15 OESJ students to compete in regional KidWind competitions

Some students used foam cups as blades in the design of their unique wind turbines. Others used bottles. Or aluminum foil. Or cut up plastic Folger’s Coffee cans.

Among the 13 projects at the OESJ KidWind Challenge presentations in the cafeteria last Thursday, there were also different numbers of blades used on their creations: 3, 4, 6 and 12.

Both of those features – the number of blades and the material used for the blades – most likely had an impact on how quickly and smoothly the turbines turned.

The 50 or so eighth-grade students, who worked in teams along with one high school team, were there to show off their hand-made turbines and with hopes of moving on to the next level: a trip to regional competitions at SUNY Polytechnic Institute in Utica on March 8 and GE in Schenectady on March 17.

Only three junior high teams and the high school team would be able to continue competing, said Katie Walther, the technology teacher who with home and career skills teacher Dolores Hayes worked with the students in creating these projects over the past three months. They combined their classes for this project.

These 15 students are heading on to further competition at SUNY Polytechnic and GE:

One High School team: Jolynn Cedeno, Alex  Ouderkirk and Kyara Nichols 

Three Junior High School teams:  Margaret Christensen, Paetyn Logan Dillenbeck, Jesse Walrath  and Sebastian Ackerknecht;  Emilie Peterson, Cadence Johnson, Magdalena Pellerito  and Mackenzie Barker; Shelby Groff, Skylynn Sargeant, Aeriel Schorer and Rebekah Semple

For the presentations, fans were set up to blow on each turbine. Walther went from project to project taking two measurements: the volts and amps created by the turbines under pressure from the fan air. Multiplied together, that would produce the power output of the turbine.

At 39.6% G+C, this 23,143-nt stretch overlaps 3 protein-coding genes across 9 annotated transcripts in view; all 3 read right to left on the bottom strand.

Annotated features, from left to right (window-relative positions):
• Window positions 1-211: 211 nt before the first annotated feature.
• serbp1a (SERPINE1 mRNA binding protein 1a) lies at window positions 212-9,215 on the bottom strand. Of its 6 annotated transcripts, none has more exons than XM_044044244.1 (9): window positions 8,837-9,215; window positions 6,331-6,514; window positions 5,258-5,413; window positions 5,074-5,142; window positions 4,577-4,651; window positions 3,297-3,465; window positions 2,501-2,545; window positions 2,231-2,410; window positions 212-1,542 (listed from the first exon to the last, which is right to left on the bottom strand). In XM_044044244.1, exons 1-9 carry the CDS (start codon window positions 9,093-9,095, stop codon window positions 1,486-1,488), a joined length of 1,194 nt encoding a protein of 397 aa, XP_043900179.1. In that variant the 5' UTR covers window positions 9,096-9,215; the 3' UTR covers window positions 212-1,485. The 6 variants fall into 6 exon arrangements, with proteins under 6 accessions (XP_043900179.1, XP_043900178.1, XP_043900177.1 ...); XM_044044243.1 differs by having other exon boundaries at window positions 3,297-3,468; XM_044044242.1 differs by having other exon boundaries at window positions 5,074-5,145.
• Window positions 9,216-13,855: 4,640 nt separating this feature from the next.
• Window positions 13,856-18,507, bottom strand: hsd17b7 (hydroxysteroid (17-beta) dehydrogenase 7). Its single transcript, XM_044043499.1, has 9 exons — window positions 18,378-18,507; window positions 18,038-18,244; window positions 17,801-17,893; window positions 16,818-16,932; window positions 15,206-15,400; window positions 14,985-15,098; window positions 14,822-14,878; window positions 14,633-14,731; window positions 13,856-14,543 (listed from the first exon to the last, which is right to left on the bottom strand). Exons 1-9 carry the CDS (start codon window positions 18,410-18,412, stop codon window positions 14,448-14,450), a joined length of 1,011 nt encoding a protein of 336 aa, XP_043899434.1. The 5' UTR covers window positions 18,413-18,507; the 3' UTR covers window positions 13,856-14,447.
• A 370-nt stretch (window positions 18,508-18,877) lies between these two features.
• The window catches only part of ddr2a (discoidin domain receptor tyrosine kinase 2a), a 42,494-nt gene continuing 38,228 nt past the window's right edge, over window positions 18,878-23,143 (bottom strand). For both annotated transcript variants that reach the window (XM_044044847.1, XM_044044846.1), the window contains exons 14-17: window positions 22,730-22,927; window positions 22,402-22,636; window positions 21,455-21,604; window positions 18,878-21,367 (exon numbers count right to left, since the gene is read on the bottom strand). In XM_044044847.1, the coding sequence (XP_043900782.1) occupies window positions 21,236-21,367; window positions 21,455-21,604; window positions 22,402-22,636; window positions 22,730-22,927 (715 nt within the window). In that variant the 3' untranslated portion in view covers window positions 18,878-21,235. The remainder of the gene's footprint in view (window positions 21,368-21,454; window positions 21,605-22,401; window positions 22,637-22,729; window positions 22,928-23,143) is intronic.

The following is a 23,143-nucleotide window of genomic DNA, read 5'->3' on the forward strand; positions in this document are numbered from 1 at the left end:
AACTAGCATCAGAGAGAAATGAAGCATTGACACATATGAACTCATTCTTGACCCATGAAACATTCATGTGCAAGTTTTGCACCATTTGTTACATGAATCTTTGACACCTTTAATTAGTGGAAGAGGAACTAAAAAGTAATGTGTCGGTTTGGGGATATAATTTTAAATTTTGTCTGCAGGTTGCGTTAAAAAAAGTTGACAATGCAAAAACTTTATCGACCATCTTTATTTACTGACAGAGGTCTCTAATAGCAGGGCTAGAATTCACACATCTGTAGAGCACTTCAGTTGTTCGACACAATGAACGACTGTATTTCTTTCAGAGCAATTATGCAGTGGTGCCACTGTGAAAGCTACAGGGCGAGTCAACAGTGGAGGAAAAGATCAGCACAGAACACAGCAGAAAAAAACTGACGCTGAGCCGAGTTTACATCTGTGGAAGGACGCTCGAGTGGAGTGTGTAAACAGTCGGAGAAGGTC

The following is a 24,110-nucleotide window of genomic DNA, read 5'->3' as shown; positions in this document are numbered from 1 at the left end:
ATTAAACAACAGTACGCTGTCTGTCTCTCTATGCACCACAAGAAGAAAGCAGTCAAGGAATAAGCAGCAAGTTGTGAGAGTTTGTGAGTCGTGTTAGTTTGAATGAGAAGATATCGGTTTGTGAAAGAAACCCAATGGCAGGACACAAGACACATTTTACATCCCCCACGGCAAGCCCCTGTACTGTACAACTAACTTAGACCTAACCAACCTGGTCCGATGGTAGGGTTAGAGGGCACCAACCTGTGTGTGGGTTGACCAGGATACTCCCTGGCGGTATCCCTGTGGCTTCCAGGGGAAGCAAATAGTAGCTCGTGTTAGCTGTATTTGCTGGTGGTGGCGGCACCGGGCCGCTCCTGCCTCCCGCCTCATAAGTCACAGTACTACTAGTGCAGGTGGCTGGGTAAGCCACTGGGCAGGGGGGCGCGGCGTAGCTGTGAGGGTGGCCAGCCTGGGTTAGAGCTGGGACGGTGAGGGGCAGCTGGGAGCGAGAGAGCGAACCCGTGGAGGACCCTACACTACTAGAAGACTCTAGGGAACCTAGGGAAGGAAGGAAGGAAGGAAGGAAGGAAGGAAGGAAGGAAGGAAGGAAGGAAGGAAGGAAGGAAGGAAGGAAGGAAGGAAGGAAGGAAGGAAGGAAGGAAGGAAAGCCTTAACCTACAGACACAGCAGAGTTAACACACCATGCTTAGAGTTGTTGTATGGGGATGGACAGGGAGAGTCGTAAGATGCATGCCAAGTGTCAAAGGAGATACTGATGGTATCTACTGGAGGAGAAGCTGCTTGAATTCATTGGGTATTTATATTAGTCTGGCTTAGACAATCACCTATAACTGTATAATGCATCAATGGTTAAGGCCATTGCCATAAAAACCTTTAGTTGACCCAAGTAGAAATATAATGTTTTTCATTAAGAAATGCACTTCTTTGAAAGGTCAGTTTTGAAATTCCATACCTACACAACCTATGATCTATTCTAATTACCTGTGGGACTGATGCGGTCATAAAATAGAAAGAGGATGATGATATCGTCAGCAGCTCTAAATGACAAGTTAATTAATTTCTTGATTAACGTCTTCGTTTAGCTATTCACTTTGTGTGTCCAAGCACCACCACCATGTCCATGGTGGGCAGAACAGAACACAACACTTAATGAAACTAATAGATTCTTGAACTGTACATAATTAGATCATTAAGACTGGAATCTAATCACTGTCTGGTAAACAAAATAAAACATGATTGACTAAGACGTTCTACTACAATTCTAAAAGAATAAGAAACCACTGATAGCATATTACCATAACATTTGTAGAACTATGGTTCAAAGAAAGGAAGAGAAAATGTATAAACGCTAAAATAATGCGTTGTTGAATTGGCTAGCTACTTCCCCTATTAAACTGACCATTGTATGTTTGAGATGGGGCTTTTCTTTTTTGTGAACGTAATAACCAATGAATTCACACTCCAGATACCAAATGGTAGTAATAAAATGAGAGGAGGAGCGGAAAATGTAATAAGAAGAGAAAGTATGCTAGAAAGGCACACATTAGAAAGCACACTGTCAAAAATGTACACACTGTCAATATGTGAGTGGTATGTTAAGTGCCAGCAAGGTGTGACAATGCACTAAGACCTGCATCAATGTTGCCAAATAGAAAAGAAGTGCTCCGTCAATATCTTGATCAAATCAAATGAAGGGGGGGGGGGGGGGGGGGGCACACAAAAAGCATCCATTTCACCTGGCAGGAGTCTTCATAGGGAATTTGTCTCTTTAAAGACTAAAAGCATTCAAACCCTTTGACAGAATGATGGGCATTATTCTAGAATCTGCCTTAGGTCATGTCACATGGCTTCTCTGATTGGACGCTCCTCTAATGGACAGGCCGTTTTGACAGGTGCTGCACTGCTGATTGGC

“The students learned a lot in these few months,” said Hayes. “They learned about working together and time management. They had to do the research and create these on their own. Some of them are very upset today, worried that their projects won’t work. That’s OK. This is all about the learning, learning to make this turbine and learning about it works.”

She assured the students that, in the real work world, it takes a lot longer for engineers to develop projects and to test and re-test them. “Some of you had to take your turbines apart several times and put them back together; that’s what engineers do every day to make sure something works,” she added.

Walther said the bigger goal of the project “was to learn about energy and power, and how to use wind energy so that we use less fossil fuels.”

KidWind Challenge is a national competition. Since the KidWind Challenge began in 2009, 12,000 students have competed at 147 regional events in 19 states, 13,500 teachers have been trained and 77,000 turbines have been constructed. 

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